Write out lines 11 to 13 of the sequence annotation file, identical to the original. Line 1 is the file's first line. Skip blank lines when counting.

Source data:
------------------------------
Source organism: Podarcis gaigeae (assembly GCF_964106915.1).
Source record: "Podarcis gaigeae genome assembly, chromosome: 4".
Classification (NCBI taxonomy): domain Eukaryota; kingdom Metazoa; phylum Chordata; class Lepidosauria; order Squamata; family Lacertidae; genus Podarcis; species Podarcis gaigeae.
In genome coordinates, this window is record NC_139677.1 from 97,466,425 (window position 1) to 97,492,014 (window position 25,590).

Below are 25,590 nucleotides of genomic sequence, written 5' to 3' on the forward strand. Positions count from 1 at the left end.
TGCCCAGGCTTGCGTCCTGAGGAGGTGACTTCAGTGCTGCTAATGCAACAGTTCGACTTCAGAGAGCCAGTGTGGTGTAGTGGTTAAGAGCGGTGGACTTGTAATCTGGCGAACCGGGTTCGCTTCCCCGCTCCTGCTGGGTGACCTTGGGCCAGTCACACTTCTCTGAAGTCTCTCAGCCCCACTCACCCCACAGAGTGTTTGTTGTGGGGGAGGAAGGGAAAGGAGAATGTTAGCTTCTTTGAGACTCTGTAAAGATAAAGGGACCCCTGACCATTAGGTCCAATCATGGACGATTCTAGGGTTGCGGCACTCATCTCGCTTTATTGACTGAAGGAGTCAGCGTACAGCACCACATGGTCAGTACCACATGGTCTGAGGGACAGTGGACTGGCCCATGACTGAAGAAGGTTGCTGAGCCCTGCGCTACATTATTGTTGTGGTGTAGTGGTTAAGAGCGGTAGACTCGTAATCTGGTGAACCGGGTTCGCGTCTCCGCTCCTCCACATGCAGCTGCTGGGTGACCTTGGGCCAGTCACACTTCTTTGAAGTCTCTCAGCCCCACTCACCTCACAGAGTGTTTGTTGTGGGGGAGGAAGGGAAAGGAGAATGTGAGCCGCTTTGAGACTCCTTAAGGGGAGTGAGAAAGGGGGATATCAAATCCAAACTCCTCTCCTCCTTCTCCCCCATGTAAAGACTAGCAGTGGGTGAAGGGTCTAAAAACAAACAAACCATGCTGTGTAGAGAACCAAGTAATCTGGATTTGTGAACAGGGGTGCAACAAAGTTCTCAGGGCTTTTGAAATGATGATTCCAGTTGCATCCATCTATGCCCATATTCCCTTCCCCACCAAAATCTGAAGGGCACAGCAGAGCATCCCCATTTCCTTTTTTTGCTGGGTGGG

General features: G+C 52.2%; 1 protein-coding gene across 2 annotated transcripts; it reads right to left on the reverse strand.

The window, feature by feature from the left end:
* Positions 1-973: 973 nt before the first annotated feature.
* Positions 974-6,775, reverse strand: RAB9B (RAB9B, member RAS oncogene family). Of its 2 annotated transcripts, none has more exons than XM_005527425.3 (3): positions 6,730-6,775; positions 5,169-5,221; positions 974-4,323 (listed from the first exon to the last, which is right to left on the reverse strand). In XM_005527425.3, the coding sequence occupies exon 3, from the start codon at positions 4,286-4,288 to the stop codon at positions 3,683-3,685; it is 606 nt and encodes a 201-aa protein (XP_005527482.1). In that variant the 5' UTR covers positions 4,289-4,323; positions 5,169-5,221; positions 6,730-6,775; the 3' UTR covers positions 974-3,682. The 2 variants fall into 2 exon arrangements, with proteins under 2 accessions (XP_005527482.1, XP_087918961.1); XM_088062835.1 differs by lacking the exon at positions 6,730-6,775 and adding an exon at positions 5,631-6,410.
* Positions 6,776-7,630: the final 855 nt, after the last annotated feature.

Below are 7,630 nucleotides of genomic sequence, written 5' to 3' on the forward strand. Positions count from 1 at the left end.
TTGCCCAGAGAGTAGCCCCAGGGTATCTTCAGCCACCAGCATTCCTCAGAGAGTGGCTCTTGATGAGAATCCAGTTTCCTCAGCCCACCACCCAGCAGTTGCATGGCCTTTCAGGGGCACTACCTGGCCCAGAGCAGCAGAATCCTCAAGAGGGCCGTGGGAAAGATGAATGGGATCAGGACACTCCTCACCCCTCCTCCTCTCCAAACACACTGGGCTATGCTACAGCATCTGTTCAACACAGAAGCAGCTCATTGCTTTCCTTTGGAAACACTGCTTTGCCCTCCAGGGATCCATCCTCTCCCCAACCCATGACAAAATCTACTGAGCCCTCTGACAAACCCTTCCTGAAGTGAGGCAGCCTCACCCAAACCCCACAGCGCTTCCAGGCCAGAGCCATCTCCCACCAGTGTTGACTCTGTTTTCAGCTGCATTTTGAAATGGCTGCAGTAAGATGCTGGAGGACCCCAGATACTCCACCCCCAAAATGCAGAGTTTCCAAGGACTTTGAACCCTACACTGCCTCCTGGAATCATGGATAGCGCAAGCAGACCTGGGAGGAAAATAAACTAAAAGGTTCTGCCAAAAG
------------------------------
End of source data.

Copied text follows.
* Positions 6,776-7,630: the final 855 nt, after the last annotated feature.

Below are 7,630 nucleotides of genomic sequence, written 5' to 3' on the forward strand. Positions count from 1 at the left end.
TTGCCCAGAGAGTAGCCCCAGGGTATCTTCAGCCACCAGCATTCCTCAGAGAGTGGCTCTTGATGAGAATCCAGTTTCCTCAGCCCACCACCCAGCAGTTGCATGGCCTTTCAGGGGCACTACCTGGCCCAGAGCAGCAGAATCCTCAAGAGGGCCGTGGGAAAGATGAATGGGATCAGGACACTCCTCACCCCTCCTCCTCTCCAAACACACTGGGCTATGCTACAGCATCTGTTCAACACAGAAGCAGCTCATTGCTTTCCTTTGGAAACACTGCTTTGCCCTCCAGGGATCCATCCTCTCCCCAACCCATGACAAAATCTACTGAGCCCTCTGACAAACCCTTCCTGAAGTGAGGCAGCCTCACCCAAACCCCACAGCGCTTCCAGGCCAGAGCCATCTCCCACCAGTGTTGACTCTGTTTTCAGCTGCATTTTGAAATGGCTGCAGTAAGATGCTGGAGGACCCCAGATACTCCACCCCCAAAATGCAGAGTTTCCAAGGACTTTGAACCCTACACTGCCTCCTGGAATCATGGATAGCGCAAGCAGACCTGGGAGGAAAATAAACTAAAAGGTTCTGCCAAAAG